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We Cheer

Teen girl style disguises hardcore rhythm action
What's It All About:
When I saw the title We Cheer I certainly wasn't excited, as cheerleading is possibly the last thing I want to take part in for a video game. When I saw the cover art, which could easily be mistaken as the packaging for a Bratz doll, my interest dipped even further. It felt a lot like something from the Imagine series, aimed squarely at young girls looking for something pink and fluffy to play. But in reality, it's a rhythmic movement game in a cheerleading packaging, which is an unfortunate case of bait and switch that will drive away people who might enjoy the game, and draw in players who can't keep up with the title's demands, while not finding enough cheerleading or cheerleading-related activities to satisfy them.

There are three main modes to this game, the Championship, Cheer-Off and Workout. The action doesn't change much from one mode to another, but they are different enough to get something out of each mode. Championship lets you hit the road to meet other cheerleaders, compete in different locations and perform to different songs, all of which can be unlocked as you progress. This is essentially the career mode, during which you'll use the squad you select and outfit in the options screens. Your options (which expand with more success) are limited mostly to color schemes (including the girls themselves, as your only customizations for them are hair color and skin tone.) Of course, one of the most enjoyable elements of the game is the fact that you can change the name on the front of the uniforms, and there's no censorship. (Use your imagination and the results are beyond rewarding.)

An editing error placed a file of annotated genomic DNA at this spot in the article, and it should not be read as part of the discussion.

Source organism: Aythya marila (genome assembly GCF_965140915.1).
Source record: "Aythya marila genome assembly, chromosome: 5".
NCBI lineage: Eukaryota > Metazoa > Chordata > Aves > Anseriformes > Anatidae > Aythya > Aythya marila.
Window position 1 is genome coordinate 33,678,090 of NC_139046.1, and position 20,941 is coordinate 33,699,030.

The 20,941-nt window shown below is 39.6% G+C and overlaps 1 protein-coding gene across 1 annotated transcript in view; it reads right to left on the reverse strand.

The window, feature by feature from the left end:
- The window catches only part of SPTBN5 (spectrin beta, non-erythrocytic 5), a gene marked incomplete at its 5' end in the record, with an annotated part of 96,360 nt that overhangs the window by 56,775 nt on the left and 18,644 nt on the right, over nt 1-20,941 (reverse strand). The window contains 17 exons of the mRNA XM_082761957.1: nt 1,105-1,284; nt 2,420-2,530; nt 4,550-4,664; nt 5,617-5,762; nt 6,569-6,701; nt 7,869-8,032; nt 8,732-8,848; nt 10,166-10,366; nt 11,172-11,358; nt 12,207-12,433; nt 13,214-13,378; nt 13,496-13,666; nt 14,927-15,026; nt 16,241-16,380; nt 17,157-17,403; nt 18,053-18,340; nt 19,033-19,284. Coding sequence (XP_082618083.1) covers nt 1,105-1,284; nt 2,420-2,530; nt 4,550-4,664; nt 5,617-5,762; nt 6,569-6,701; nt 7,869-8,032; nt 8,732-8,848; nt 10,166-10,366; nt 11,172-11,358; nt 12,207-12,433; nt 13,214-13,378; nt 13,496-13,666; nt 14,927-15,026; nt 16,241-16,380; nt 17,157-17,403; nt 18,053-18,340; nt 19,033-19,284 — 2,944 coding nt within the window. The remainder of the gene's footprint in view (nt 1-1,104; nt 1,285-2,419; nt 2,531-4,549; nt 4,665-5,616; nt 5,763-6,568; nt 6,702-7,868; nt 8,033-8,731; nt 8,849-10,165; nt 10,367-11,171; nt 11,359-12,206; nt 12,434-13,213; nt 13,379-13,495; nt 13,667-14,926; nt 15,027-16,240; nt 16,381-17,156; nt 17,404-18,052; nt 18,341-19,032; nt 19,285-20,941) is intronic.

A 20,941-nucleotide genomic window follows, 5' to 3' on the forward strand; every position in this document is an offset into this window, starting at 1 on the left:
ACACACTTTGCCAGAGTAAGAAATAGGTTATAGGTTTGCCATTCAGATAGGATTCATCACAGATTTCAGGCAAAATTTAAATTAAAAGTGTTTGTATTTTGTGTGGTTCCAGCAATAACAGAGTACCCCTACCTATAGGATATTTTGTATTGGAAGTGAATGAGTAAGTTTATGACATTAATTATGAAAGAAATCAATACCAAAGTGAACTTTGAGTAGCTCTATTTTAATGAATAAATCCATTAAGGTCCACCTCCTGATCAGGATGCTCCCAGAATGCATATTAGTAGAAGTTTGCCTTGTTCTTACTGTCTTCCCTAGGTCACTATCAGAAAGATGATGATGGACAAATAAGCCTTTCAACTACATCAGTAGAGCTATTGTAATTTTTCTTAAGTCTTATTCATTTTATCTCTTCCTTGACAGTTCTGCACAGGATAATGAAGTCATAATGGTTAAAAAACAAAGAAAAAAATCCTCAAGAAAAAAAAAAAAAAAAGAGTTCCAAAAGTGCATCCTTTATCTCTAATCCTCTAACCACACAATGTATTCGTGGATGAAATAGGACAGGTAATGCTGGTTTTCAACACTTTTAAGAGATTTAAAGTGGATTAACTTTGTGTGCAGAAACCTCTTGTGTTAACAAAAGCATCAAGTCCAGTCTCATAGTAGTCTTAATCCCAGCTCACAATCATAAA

Actually competing in the Championship events is far more challenging than you might expect, thank to a combination of complicated routines (with two levels of difficulty (none of which are easy)) and some questionable game design. As your cheerleaders dance and spin on-screen to any number of catchy and/or popular songs, you are tasked with following along by moving your Wii-motes the way the girls move their pom-poms (like a more complicated Samba de Amigo.) Unfortunately, that doesn't seem to be the goal of the game as you play, as there are big trace lines that appear (think loopy versions of the guitar neck in Guitar Hero) which are similar to the pom-pom movements. If you try to follow these though, you'll likely end up losing, as the timing is connected to the characters' movements rather than the big, bright visual cues (which are previews of what's coming in a second. Not that that really matters the first few times you play, as the routines are harder than nearly anyrhythm game in recent memory. Like real cheerleading, practice will make perfect, and with repeated play, you'll start getting into the timing of the movements and things will go much smoother.

The music is as surprising as the level of difficulty, with an impressive soundtrack of 30 songs that range from the expected bubblegum pop to dance hits, including "C'mon N' Ride It" & "That's the Way (I Like It)," recent indie rock from The Ataris and Plain White T's and electronica from legends like BT and Moby. You'd have a hard time not finding at least a handful of songs that everyone enjoys, and even when you don't know a song well, they fit the game's concept well. It's beyond easy to get into the game and it may even teach you that you're a better dancer than you think (not that I would know.)

The Cheer-Off is a party version of the main game, so you can play in pairs or with four players (using one remote each.) That's cool for slumber parties and such, but the Workout is where the uber-challenge lies. Being a super-hot cheerleader, fat guys come to you to learn how to lose weight, so you put them through a grueling exercise routine that shrinks them in just minutes. If the main game is hard, this is the Battletoads of cheerleading, as the movements are faster and more manic, making you feel spastic when you can't keep up. Wii Fit is fun, but this is a serious workout. Never before had my Wii-mote jacket becomes so slick with seat as it did within just a few songs of We Cheer.